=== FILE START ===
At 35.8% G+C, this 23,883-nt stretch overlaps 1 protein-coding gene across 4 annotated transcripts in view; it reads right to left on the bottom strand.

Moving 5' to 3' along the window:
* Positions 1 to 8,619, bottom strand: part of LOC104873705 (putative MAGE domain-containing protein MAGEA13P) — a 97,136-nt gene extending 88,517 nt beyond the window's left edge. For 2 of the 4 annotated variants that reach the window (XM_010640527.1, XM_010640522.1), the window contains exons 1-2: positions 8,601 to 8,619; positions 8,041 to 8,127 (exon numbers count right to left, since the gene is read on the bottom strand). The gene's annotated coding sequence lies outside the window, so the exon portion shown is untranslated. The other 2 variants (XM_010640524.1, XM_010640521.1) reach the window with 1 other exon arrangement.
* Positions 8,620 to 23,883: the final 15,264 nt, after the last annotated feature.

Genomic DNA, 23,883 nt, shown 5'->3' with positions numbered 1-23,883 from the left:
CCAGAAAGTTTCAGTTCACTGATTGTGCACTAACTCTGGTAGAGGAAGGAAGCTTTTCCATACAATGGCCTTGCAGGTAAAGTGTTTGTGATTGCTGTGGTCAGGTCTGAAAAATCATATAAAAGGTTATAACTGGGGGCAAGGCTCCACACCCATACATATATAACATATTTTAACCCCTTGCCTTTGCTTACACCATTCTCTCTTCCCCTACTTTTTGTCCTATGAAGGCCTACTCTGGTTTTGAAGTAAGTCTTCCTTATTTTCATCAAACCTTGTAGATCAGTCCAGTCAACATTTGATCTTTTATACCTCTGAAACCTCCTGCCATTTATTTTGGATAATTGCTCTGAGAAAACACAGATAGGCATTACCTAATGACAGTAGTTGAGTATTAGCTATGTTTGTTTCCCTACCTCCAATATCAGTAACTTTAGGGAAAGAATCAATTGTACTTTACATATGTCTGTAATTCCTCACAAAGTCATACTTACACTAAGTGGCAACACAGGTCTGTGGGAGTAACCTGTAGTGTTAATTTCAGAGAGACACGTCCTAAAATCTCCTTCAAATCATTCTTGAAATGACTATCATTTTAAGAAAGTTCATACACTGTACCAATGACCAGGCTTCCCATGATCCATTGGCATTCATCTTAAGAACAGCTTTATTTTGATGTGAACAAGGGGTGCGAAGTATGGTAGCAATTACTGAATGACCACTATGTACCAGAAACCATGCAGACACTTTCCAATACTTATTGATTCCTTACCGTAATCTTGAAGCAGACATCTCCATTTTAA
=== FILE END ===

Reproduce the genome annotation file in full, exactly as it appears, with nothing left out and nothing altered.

At 35.8% G+C, this 23,883-nt stretch overlaps 1 protein-coding gene across 4 annotated transcripts in view; it reads right to left on the bottom strand.

Moving 5' to 3' along the window:
* Positions 1 to 8,619, bottom strand: part of LOC104873705 (putative MAGE domain-containing protein MAGEA13P) — a 97,136-nt gene extending 88,517 nt beyond the window's left edge. For 2 of the 4 annotated variants that reach the window (XM_010640527.1, XM_010640522.1), the window contains exons 1-2: positions 8,601 to 8,619; positions 8,041 to 8,127 (exon numbers count right to left, since the gene is read on the bottom strand). The gene's annotated coding sequence lies outside the window, so the exon portion shown is untranslated. The other 2 variants (XM_010640524.1, XM_010640521.1) reach the window with 1 other exon arrangement.
* Positions 8,620 to 23,883: the final 15,264 nt, after the last annotated feature.

Genomic DNA, 23,883 nt, shown 5'->3' with positions numbered 1-23,883 from the left:
CCAGAAAGTTTCAGTTCACTGATTGTGCACTAACTCTGGTAGAGGAAGGAAGCTTTTCCATACAATGGCCTTGCAGGTAAAGTGTTTGTGATTGCTGTGGTCAGGTCTGAAAAATCATATAAAAGGTTATAACTGGGGGCAAGGCTCCACACCCATACATATATAACATATTTTAACCCCTTGCCTTTGCTTACACCATTCTCTCTTCCCCTACTTTTTGTCCTATGAAGGCCTACTCTGGTTTTGAAGTAAGTCTTCCTTATTTTCATCAAACCTTGTAGATCAGTCCAGTCAACATTTGATCTTTTATACCTCTGAAACCTCCTGCCATTTATTTTGGATAATTGCTCTGAGAAAACACAGATAGGCATTACCTAATGACAGTAGTTGAGTATTAGCTATGTTTGTTTCCCTACCTCCAATATCAGTAACTTTAGGGAAAGAATCAATTGTACTTTACATATGTCTGTAATTCCTCACAAAGTCATACTTACACTAAGTGGCAACACAGGTCTGTGGGAGTAACCTGTAGTGTTAATTTCAGAGAGACACGTCCTAAAATCTCCTTCAAATCATTCTTGAAATGACTATCATTTTAAGAAAGTTCATACACTGTACCAATGACCAGGCTTCCCATGATCCATTGGCATTCATCTTAAGAACAGCTTTATTTTGATGTGAACAAGGGGTGCGAAGTATGGTAGCAATTACTGAATGACCACTATGTACCAGAAACCATGCAGACACTTTCCAATACTTATTGATTCCTTACCGTAATCTTGAAGCAGACATCTCCATTTTAA